And yet, as Brady shows, the most notable irony of Bobby Fischer’s strange descent – which had reached full plummet by 2005 when he turned down yet another multi-million dollar payday—is that despite his incomprehensible behavior, there were many who remained fiercely loyal to him.  Why that was so is at least partly the subject of this book—one that at last answers the question: “Who was Bobby Fischer?”

Publishers Weekly Review

Nov 08, 2010 – The Mozart of the chessboard is inseparable from the monster of paranoid egotism in this fascinating biography. Brady (Citizen Welles), founding publisher of Chess Life magazine and a friend of Fischer, gives a richly detailed account of the impoverished Brooklyn wunderkind's sensational opening—he was history's first 15-year-old grandmaster—and the 1972 match with Boris Spassky, in which Fischer captivated the world with his brilliant play and towering tantrums. Brady's chronicle of Fischer's graceless endgame is just as engrossing, as the chess superstar sinks into poverty after rejecting million-dollar matches; flirts with cults; and becomes, though himself Jewish, a raving anti-Semite and conspiracy theorist. Brady offers an insightful study of Fischer's obsessively honed gifts—his evocative description of the 13-year-old prodigy's legendary "Game of the Century," with its seemingly suicidal queen sacrifice, will stir even nonadepts—and a clear-eyed, slightly appalled portrait of his growing paranoia. One senses a connection: the pattern-seeking faculties that could discern distant, obscure checkmates went berserk when trained on the chaos of everyday existence, finding in every reversal not random misfortune but the subtle moves of hidden opponents. Brady gives us a vivid, tragic narrative of a life that became a chess game. Photos.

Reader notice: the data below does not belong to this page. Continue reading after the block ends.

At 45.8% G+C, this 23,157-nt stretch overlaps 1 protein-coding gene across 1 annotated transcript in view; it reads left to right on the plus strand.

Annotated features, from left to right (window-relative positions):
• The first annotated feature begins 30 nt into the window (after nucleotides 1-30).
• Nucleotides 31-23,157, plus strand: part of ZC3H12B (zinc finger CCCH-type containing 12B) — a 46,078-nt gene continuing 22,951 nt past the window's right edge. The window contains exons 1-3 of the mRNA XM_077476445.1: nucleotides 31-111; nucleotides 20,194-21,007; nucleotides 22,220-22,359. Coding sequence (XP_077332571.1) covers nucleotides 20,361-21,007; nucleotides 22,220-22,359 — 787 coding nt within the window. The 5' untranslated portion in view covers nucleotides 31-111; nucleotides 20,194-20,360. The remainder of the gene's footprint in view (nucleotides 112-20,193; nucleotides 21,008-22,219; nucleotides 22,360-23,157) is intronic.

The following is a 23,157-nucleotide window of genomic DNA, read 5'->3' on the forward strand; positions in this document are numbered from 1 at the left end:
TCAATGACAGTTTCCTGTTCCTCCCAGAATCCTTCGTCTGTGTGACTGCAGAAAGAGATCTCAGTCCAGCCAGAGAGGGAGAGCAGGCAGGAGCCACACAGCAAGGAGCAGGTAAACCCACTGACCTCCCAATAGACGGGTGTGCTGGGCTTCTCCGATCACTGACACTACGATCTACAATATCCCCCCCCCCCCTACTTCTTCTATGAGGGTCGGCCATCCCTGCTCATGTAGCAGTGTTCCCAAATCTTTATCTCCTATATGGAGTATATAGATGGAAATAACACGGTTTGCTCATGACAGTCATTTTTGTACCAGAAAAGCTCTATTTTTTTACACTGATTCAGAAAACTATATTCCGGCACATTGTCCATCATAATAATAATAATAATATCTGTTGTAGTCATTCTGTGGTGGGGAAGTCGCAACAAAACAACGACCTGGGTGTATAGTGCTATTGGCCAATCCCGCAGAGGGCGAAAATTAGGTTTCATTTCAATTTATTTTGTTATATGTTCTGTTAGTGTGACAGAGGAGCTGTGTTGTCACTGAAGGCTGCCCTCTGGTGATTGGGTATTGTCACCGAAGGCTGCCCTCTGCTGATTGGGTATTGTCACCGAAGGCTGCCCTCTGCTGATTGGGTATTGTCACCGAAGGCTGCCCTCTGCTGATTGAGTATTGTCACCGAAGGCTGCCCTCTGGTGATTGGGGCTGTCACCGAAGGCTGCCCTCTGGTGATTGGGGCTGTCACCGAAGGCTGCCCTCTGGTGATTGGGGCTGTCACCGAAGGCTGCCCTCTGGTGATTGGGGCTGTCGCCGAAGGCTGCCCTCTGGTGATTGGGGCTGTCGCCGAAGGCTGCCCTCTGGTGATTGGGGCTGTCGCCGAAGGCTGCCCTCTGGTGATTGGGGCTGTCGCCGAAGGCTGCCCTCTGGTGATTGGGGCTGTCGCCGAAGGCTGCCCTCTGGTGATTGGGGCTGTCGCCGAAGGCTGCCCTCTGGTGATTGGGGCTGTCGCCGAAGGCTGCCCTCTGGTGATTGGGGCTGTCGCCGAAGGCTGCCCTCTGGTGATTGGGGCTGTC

Customer Reviews

Endgame

I am one of those many admirers of Fischer as a brilliant player of chess. I am sure that many like me were shocked by his personal beliefs. By the end of the book, I can honestly say I felt sorry for this genius. You have to wonder what might have been.

A compelling book about Bobby Fischer

I really enjoyed reading this biography. It is even handed and engaging. I am not a chess expert but found it easy reading.

Couldn't put it down!

Frank Brady gets it right in this biography, painting the paradox of sublime tragedy that was GM Fischer.

Endgame
View In iTunes
  • $11.99
  • Available on iPhone, iPad, iPod touch, and Mac.
  • Category: Biographies & Memoirs
  • Published: Feb 01, 2011
  • Publisher: Crown/Archetype
  • Seller: Random House, LLC
  • Print Length: 432 Pages
  • Language: English
  • Requirements: To view this book, you must have an iOS device with iBooks 1.3.1 or later and iOS 4.3.3 or later, or a Mac with iBooks 1.0 or later and OS X 10.9 or later.

Customer Ratings

More by Frank Brady